Schwalb was born in New York City and studied at the High School of M&A, and at Carnegie-Mellon University. Memories of light have been a recurrent source for her work; travels to Arizona and New Mexico, for example, suggested some of the colors and shapes in paintings called “Mesa”, and other works clearly owe something to the light on the Hudson River as viewed from a studio on the West Side of Manhattan.
Schwalb’s oeuvre ranges from drawings on paper to artist books and paintings on canvas or wood panels.; many of these panels are carefully beveled so that the imagery seems to float off the wall. Her work is represented in most of the major public collections, including the Museum of Modern Art, New York, the National Gallery, Wash. D.C., The British Museum, London, The Brooklyn Museum, NY, The Fogg Art Museum, Harvard University, Museum of Fine Arts, Houston, TX, The Achenbach Foundation of Graphic Arts, Fine Arts Museums of San Francisco, The Library of Congress, Washington, DC, The Rose Art Museum, Brandeis University, Waltham, MA, Yale University Art Gallery, New Haven, CT, Rhode Island School of Design Museum of Art and the Arkansas Arts Center, Little Rock, AK.
Feminist Artist Statement
My first series of metalpoint drawings was on the theme of the Orchid (1974-78). For the first year I drew from one dried flower exclusively, seeing it from many points of view. These were relatively small drawings which I later enlarged to works of 40"x30". I saw the orchid as a symbol for myself and for women. The drawings are meant to evoke sexual as well as spiritual themes. These works were shown in a solo exhibition at the Women's Series at Rutgers University in 1977 and then toured to several other universities.
In 1979 I removed the orchid as the direct subject matter and worked with the shapes behind the flower. These works have a more abstract quality, yet deal with the same subject matter- sensuality and spirituality. In these works I scratched and tore into the paper as well as used smoke and burning with silverpoint. The burnt works were like a ritual act and in some cases the drawings seem to exist only for a moment.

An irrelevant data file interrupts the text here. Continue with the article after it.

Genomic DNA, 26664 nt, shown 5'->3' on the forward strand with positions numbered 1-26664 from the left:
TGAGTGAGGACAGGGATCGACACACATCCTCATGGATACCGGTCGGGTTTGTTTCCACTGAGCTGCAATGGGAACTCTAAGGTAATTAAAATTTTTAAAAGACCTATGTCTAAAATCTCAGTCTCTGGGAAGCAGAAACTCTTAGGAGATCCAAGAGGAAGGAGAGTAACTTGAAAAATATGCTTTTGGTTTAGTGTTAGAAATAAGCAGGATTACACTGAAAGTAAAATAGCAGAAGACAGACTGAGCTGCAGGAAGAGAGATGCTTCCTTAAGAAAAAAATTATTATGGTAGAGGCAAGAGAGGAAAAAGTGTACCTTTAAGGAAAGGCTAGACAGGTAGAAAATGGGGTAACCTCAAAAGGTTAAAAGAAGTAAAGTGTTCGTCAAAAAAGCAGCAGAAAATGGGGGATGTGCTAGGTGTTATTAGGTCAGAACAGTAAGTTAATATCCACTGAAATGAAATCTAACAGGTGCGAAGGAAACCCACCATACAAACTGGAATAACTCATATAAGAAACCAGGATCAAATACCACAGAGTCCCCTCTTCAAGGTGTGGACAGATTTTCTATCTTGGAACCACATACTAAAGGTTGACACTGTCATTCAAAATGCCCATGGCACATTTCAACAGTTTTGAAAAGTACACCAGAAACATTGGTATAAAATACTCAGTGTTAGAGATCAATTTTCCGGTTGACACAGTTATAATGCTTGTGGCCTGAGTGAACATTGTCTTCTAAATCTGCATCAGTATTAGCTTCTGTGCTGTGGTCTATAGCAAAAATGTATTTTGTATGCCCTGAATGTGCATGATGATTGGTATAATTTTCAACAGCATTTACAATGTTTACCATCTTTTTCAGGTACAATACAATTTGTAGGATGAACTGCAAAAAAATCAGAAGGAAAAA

My Headdresses and Parchments speak of a lost space that was being reclaimed by women. These drawings explore a central and interior space using sexual and spiritual themes as metaphors for the process of life, death and re-birth. I used burning and tearing as part of my technique until the mid-1980's
In my work of 1988-90 I continued my use of the female body as a source in my work to make works such as "Emblem" and "Spiritus Mundi". A large drawing from this series was included in the exhibition "Power, Pleasure, Pain: Contemporary Women Artists and the Female Body" at the Fogg Art Museum in 1994.
In more recent years I moved further into minimal abstraction and have continued to push the limits of silverpoint. But my earlier feminist inspired works still serve as an underlining basis for my creative thinking.